Out in the woods of Vancouver Island, Stacey Dwyer clips a first aid kit around her waist and makes sure my friend Alice Powell and I have our cell phones in case we get separated. Since it rained overnight, a good crop of mushrooms will have risen from the ground. It is autumn of 2010. The October afternoon sun is warm through the forest of scanty fir and yellow maples, the ground thick with coppery maple leaves. As we walk into the woods, the musty, wet-earth smell is strong.
We fix our eyes on the ground and survey every log and stump. This posture, Dwyer, 38, explains, is what helps you tell a mushroom hunter apart from a bird-watcher. Dwyer gets “so excited about seeing the different colours and being able to identify” the mushrooms she finds. “It’s just like bird-watching,” she says, “except you can’t hear them call.”
With her red jacket and woven basket, I imagine Dwyer as Little Red Riding Hood. Her petite frame, high cheekbones, dark hair, snub nose and expressive eyebrows add to this impression. During the week, she’s a dental assistant and receptionist at the same office as Powell. For a while now, she’s wanted to take Powell out mushrooming, and is kind enough to let her bring me along. “I like to share the excitement,” she says.
The first fungus we find grows on a fallen branch: the striped, inedible, leathery turkey tail shelf fungus, Dwyer’s mushroom book says. Under the end of a log, Dwyer finds a spongy orange mushroom. It’s an edible bolete but something — whether an insect, a rodent, or the elements — has half eaten it already, so we leave it alone. At a nearby stump, Dwyer bends over. “Oh, a shrimp; a nice, new shrimp.”
The shrimp mushrooms (or “crab brittlegill”), with pale undersides, deep red caps and a large range of sizes, are quite common. She puts one in the basket because it’s colourful, but says we won’t eat it. Because many varieties have poisonous lookalikes, she’s very careful about her mushrooms. At its worst, mushroom poisoning can cause kidney or respiratory failure or severe liver damage, all of which can lead to death. It’s not worth the risk.
When I find a big white mushroom against a log, Dwyer says, “I just stay right away from the white mushrooms. They look so much alike. The only way to identify them is to do a spore test, which just becomes too scientific and no fun.”
The worst of these “big white mushrooms” is the death cap mushroom, known as the world’s deadliest mushroom and responsible for 90 per cent of deaths due to mushroom poisoning in Europe.
The only varieties Dwyer trusts are hedgehog mushrooms (with their toothy undersides), the popular funnel-shaped chanterelles and the bright orange lobster mushrooms. She uses them for mushroom soup, pizza, or simply sautéed in butter and herbs. Although she’s never heard of the parasitic lobster mushroom growing around a poisonous mushroom, she won’t let her six-year-old daughter, Myra, eat anything but chanterelles. “She loves chanterelles,” says Dwyer.
Myra enjoys mushrooming too, Dwyer says. “Kids make great mushroom hunters. They’re close to the ground, enthusiastic and have good eyesight. You just have to tell them the rules: ‘Don’t touch, don’t taste.’ Myra’s found some amazing mushrooms.”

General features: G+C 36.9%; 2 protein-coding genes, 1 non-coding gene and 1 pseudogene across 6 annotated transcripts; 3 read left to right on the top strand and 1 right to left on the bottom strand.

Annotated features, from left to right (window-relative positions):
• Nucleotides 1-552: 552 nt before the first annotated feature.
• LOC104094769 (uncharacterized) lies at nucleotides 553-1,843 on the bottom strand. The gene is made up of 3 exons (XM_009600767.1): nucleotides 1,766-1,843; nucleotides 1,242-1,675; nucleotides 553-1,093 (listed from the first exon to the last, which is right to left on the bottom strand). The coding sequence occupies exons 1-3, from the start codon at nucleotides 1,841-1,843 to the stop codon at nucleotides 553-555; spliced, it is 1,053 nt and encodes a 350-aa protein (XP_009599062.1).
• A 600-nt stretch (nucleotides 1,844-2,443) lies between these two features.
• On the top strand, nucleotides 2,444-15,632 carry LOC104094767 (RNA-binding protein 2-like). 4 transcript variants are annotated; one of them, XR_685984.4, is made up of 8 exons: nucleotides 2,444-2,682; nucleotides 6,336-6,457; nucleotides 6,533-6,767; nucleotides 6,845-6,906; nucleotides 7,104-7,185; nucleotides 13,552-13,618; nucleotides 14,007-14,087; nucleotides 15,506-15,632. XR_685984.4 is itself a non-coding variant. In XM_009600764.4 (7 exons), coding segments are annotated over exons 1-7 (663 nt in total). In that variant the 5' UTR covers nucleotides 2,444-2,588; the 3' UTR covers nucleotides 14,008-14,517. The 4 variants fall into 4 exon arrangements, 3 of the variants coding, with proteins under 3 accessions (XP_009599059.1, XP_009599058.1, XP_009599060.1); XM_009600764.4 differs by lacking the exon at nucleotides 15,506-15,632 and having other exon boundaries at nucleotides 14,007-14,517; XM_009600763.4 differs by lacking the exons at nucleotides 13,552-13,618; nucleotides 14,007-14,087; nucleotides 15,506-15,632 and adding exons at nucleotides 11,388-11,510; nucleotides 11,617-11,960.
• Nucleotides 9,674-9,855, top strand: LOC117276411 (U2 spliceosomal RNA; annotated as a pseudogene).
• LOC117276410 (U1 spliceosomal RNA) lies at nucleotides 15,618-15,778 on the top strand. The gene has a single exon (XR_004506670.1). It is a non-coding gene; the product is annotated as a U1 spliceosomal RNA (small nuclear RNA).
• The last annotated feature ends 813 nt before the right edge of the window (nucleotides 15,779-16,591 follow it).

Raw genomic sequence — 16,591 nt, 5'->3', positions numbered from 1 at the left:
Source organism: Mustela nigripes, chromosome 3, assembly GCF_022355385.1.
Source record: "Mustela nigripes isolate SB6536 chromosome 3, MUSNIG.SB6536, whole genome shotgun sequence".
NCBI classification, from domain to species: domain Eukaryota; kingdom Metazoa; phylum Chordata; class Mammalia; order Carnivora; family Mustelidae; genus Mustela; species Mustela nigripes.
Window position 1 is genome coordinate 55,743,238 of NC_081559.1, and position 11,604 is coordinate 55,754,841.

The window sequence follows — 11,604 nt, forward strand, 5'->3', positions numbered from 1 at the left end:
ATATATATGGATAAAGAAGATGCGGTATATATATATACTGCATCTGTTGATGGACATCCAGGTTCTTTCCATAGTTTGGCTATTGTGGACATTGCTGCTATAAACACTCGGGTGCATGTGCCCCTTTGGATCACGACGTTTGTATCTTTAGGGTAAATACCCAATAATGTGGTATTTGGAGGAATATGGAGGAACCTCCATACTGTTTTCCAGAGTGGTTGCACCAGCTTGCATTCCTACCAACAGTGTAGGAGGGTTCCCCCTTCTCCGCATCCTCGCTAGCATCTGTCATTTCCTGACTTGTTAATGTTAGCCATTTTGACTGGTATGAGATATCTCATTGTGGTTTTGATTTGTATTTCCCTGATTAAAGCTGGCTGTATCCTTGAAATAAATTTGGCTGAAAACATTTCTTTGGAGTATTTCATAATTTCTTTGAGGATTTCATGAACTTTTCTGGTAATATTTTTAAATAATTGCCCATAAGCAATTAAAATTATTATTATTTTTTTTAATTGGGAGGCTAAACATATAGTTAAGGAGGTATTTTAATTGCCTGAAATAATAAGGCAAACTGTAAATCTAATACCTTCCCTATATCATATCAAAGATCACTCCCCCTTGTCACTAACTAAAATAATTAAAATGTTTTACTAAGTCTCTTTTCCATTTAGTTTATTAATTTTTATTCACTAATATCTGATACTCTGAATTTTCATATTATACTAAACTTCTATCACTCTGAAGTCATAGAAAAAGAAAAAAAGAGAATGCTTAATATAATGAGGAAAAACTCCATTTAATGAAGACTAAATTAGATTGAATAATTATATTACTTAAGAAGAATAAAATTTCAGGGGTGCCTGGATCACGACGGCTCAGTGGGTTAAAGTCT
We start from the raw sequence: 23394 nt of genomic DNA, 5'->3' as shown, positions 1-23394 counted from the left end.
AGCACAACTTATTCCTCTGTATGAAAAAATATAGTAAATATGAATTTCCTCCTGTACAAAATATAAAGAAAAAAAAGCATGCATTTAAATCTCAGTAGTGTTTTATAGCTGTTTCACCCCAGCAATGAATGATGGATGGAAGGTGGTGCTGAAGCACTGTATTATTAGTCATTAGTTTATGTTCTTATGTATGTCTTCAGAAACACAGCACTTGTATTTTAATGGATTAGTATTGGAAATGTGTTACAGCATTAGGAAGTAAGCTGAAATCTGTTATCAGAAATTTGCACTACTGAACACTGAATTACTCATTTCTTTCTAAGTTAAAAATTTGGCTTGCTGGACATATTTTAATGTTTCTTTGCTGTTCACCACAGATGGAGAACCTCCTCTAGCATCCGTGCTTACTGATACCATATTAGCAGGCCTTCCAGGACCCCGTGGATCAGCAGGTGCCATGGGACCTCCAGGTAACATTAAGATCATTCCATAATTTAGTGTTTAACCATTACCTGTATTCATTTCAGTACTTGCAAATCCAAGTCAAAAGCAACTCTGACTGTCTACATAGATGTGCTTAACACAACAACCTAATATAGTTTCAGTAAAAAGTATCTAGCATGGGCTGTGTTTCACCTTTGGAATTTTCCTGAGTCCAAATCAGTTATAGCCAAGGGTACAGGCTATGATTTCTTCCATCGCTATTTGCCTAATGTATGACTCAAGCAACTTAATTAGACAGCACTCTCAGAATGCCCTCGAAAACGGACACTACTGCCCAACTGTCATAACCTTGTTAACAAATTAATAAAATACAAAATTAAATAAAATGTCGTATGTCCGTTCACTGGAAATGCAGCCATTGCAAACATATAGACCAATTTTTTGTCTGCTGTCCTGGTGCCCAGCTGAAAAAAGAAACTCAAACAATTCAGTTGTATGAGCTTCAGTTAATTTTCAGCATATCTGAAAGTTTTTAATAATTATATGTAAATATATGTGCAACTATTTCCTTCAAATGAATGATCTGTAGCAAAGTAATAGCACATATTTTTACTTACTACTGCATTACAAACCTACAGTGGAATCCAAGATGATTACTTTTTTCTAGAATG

When Dwyer was a child, she anticipated the toadstool (the poisonous red-and-white Amanita muscaria) that reappeared every year at her family’s vacation cottage. But it wasn’t until she was 35 that she became seriously interested in mushrooms. She enjoyed her hikes through the woods with her husband, Brandon, but felt she needed something that would give her more impetus to get outside. “I needed a hobby outside of work. I had no life and I needed something that piqued my interest,” she says.
On an autumn hike through East Sooke Park, Dwyer first began to notice how many different varieties of mushrooms there were. That Christmas, her husband bought her All That the Rain Promises and More, which Dwyer says is a popular pocket-sized guide to mushrooms and a mushroom cookbook. He liked to eat mushrooms but wasn’t “so keen on going into the forest and staring at the ground.” This meant Dwyer would usually venture out into the woods alone. Since she didn’t know anyone who could help her identify the mushrooms, she simply took pictures with a disposable camera and checked the mushrooms off in her book.
When new next-door neighbours invited the Dwyers over for dinner, Dwyer spotted All That the Rain Promises and More on their shelf. Darrin Charmley began to quiz her on which mushrooms she’d found and eaten. When he discovered she hadn’t eaten any of her finds, he suggested she accompany his friends and him on one of their all-day forays up-Island.
Out near Shawnigan Lake, they set off deep into pathless wilderness, armed with walkie-talkies and the GPS coordinates of the best patches of chanterelles. When the hunters returned, they filled the trunk of a Subaru station wagon with chanterelles. Charmley’s friend showed Dwyer how to freeze the leftover mushrooms in paper bags. With Charmley’s guidance, she gained the confidence to pick mushrooms herself. Still, he gets out mushrooming more often than she does, and now and then leaves a basket of mushrooms outside her door.
Up on the hillside, I find a thin, grey-capped mushroom with grooves in its stem and a semi-translucent quality. I carry it to Dwyer.
“Is this a morel?”
The book says morels are highly desirable, and I’m hopeful. Unfortunately, upon consulting the book, we discover this is a lookalike, the black elfin saddle. The book says you can fry it like a morel or dry and powder it for seasoning. It looks corpse-like to me, but Dwyer says, “Look how pretty it is. If you weren’t looking, you’d never find it.”